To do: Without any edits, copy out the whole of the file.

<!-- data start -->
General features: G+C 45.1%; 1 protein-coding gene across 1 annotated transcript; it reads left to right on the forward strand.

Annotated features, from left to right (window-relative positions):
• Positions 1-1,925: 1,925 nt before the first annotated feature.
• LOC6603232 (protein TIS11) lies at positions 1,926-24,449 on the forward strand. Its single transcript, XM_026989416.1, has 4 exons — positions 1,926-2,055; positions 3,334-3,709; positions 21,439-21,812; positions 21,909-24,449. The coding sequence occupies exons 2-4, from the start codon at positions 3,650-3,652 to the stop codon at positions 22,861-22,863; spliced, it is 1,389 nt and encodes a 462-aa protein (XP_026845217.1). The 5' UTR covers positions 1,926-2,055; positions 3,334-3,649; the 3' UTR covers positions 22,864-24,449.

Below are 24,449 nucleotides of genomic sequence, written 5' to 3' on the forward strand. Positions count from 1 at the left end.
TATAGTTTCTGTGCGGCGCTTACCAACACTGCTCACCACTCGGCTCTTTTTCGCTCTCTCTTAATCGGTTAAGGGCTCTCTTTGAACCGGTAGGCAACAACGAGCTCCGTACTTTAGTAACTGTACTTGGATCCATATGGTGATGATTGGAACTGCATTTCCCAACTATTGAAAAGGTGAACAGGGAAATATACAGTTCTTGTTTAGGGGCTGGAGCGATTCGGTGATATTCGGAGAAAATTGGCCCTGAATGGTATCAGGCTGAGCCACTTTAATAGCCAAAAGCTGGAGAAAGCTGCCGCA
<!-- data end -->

General features: G+C 45.1%; 1 protein-coding gene across 1 annotated transcript; it reads left to right on the forward strand.

Annotated features, from left to right (window-relative positions):
• Positions 1-1,925: 1,925 nt before the first annotated feature.
• LOC6603232 (protein TIS11) lies at positions 1,926-24,449 on the forward strand. Its single transcript, XM_026989416.1, has 4 exons — positions 1,926-2,055; positions 3,334-3,709; positions 21,439-21,812; positions 21,909-24,449. The coding sequence occupies exons 2-4, from the start codon at positions 3,650-3,652 to the stop codon at positions 22,861-22,863; spliced, it is 1,389 nt and encodes a 462-aa protein (XP_026845217.1). The 5' UTR covers positions 1,926-2,055; positions 3,334-3,649; the 3' UTR covers positions 22,864-24,449.

Below are 24,449 nucleotides of genomic sequence, written 5' to 3' on the forward strand. Positions count from 1 at the left end.
TATAGTTTCTGTGCGGCGCTTACCAACACTGCTCACCACTCGGCTCTTTTTCGCTCTCTCTTAATCGGTTAAGGGCTCTCTTTGAACCGGTAGGCAACAACGAGCTCCGTACTTTAGTAACTGTACTTGGATCCATATGGTGATGATTGGAACTGCATTTCCCAACTATTGAAAAGGTGAACAGGGAAATATACAGTTCTTGTTTAGGGGCTGGAGCGATTCGGTGATATTCGGAGAAAATTGGCCCTGAATGGTATCAGGCTGAGCCACTTTAATAGCCAAAAGCTGGAGAAAGCTGCCGCA